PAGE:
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Subtitled 'A Compilation From The First Three Decades' this is a long-overdue 'best of' although it can't be a truly comprehensive one since some material, in particular the Five Hand Reel years, Clan Alba and sterling early Boys Of The Lough stuff isn't represented. I'd venture that most readers will know the ' it's-my ball-and-you-can't-have-it ' reasons why Dick isn't able to access some of his master tapes - many other artists are similarly affected and the supposed rationale continues to be indefensible. That said, there is some rare material here from German label Wundertute Musik and it's a richly rewarding experience too, to reconnect with some phosphorescent instrumentals ("Strike The Gay Harp/Shores Of Loch Gowna") from 1977's Topic LP 'Coppers And Brass' - for long a giddy joy round this household.

Things really started in earnest though with the 1978 recording 'Gaughan' and included are "Willie O' Winsbury" and Ed Pickford's "Pound A Week Rise " no "Crooked Jack" though but hey, these are Dick's picks after all and are the tracks that he considers represent him best over a generation. It's the 'Handful Of Earth' album from 21 years ago that many still justifiably regard as a landmark - a shaft of light through some pretty turgid folk times and Gaughan's first full emergence as a premier league player. Thereafter his music has provided, in addition to its myriad musical pleasures, a coherent and evocative narrative of our times whether it be a deserved deflation of pretension ("Games People Play") or a stoicism born of experience ("Why Old Men Cry"). Make no mistake either, Gaughan is not only an increasingly prolific writer, he's a masterful interpreter of others' songs. When he chooses, he chooses well. Brian McNeill's exuberant "Muir And The Master Builder" from Greentrax album 'Redwood Cathedral' is an obvious one to make the cut and of course it was Allan Taylor who penned "Land Of The North Wind" from 'Sail On' and who gets fulsome credit in the liner notes.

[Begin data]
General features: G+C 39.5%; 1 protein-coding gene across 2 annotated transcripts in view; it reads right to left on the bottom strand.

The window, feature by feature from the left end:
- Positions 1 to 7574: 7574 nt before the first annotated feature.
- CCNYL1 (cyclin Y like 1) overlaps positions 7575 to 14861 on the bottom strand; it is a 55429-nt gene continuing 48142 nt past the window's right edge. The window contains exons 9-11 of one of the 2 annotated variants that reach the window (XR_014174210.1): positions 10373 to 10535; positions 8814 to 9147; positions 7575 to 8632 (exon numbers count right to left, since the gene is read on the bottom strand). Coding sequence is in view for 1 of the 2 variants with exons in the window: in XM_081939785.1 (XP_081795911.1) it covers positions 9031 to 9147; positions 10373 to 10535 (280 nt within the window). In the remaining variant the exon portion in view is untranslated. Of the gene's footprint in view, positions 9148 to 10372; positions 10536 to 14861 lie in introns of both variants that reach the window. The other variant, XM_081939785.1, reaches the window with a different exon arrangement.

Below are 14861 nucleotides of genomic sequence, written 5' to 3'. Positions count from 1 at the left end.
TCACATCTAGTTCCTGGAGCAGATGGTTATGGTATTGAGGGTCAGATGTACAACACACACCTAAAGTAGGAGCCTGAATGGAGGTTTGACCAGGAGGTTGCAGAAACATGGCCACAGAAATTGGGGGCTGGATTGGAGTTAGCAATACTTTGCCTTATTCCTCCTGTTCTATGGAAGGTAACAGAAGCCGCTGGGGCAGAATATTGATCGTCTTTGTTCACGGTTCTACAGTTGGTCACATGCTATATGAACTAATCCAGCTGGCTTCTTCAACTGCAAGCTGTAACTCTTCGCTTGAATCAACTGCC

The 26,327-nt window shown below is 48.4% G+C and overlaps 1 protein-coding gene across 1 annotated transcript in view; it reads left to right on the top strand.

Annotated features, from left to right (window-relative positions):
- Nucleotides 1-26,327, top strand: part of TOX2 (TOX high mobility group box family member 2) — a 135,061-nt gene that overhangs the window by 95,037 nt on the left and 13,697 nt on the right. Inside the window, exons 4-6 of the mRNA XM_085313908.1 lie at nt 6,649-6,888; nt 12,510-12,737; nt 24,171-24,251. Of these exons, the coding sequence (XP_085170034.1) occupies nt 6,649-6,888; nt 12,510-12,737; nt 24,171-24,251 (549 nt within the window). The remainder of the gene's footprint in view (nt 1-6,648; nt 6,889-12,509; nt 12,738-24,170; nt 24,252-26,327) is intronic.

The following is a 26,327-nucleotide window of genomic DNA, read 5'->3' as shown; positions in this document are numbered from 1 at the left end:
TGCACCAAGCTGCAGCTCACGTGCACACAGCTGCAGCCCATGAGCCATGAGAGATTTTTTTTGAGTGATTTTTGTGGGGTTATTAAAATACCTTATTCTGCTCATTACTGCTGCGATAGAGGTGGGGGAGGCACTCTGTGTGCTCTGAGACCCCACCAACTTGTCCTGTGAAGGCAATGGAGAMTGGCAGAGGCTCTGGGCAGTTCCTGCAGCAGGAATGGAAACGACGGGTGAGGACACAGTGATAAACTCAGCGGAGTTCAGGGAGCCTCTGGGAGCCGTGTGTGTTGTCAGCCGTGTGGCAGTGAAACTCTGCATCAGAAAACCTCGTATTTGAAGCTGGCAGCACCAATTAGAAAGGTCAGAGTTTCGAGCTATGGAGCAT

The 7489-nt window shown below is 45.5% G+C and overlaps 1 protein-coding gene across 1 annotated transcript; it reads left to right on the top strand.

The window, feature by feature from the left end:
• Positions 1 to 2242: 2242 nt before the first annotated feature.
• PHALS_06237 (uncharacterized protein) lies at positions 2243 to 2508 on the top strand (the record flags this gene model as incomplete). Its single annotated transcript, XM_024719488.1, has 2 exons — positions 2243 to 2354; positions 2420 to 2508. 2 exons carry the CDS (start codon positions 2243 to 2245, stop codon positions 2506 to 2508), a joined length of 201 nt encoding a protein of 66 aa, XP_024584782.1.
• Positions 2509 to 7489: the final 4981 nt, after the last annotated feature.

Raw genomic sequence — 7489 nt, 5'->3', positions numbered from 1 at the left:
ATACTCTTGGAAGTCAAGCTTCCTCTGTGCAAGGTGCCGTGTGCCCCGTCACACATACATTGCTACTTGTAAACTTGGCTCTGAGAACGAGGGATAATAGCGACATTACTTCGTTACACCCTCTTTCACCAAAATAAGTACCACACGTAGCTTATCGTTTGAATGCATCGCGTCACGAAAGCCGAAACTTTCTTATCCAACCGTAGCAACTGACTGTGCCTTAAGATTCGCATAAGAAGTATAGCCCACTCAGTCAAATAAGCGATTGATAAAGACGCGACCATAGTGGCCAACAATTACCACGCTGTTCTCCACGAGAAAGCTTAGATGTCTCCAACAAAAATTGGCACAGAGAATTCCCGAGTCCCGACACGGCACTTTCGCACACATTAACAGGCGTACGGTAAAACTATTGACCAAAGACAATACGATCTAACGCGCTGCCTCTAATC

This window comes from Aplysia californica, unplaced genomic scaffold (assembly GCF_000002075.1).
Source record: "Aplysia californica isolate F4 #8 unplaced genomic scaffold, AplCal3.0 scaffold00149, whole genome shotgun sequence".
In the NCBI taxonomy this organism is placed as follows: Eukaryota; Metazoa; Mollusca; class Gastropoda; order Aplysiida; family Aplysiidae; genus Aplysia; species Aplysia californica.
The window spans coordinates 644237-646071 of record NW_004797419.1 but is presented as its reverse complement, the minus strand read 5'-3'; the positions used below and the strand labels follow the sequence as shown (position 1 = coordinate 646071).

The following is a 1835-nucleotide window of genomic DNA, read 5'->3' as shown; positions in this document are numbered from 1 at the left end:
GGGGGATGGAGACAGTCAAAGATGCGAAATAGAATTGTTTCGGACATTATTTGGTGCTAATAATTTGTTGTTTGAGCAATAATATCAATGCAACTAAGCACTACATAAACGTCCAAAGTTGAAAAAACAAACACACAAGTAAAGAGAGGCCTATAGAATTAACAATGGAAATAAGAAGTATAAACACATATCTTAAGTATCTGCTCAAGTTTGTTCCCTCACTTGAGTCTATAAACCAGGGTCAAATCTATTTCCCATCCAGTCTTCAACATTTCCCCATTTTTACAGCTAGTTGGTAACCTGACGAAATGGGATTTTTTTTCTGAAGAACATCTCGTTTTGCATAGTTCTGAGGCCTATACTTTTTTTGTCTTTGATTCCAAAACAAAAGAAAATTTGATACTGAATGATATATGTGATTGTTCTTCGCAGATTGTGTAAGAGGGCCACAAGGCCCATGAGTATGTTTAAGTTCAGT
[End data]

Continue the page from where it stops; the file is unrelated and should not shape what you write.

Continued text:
Selecting 21 tracks (it's a double CD) from such a back catalogue can't have been easy and the impression is that Dick had to be gradually persuaded to assemble what is, by box-set standards a modest collection! The fact that he titles it as he does - a 'Prentice Piece' was an item of work for apprentices to submit, demonstrating what they had learned of their craft thus far, is typically self-effacing. There are bound to be omissions from anyone's perfect compilation - Edmund Burke once wrote " it is the nature of all greatness not to be exact." If, squirrel-like, one individual/company honours this principle by denying us tracks which the world should have liked to have seen included, they pay an unknowing compliment to Dick Gaughan's impact and influence! New listeners (if such exist?) begin here.


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This album was reviewed in Issue 54 of The Living Tradition magazine.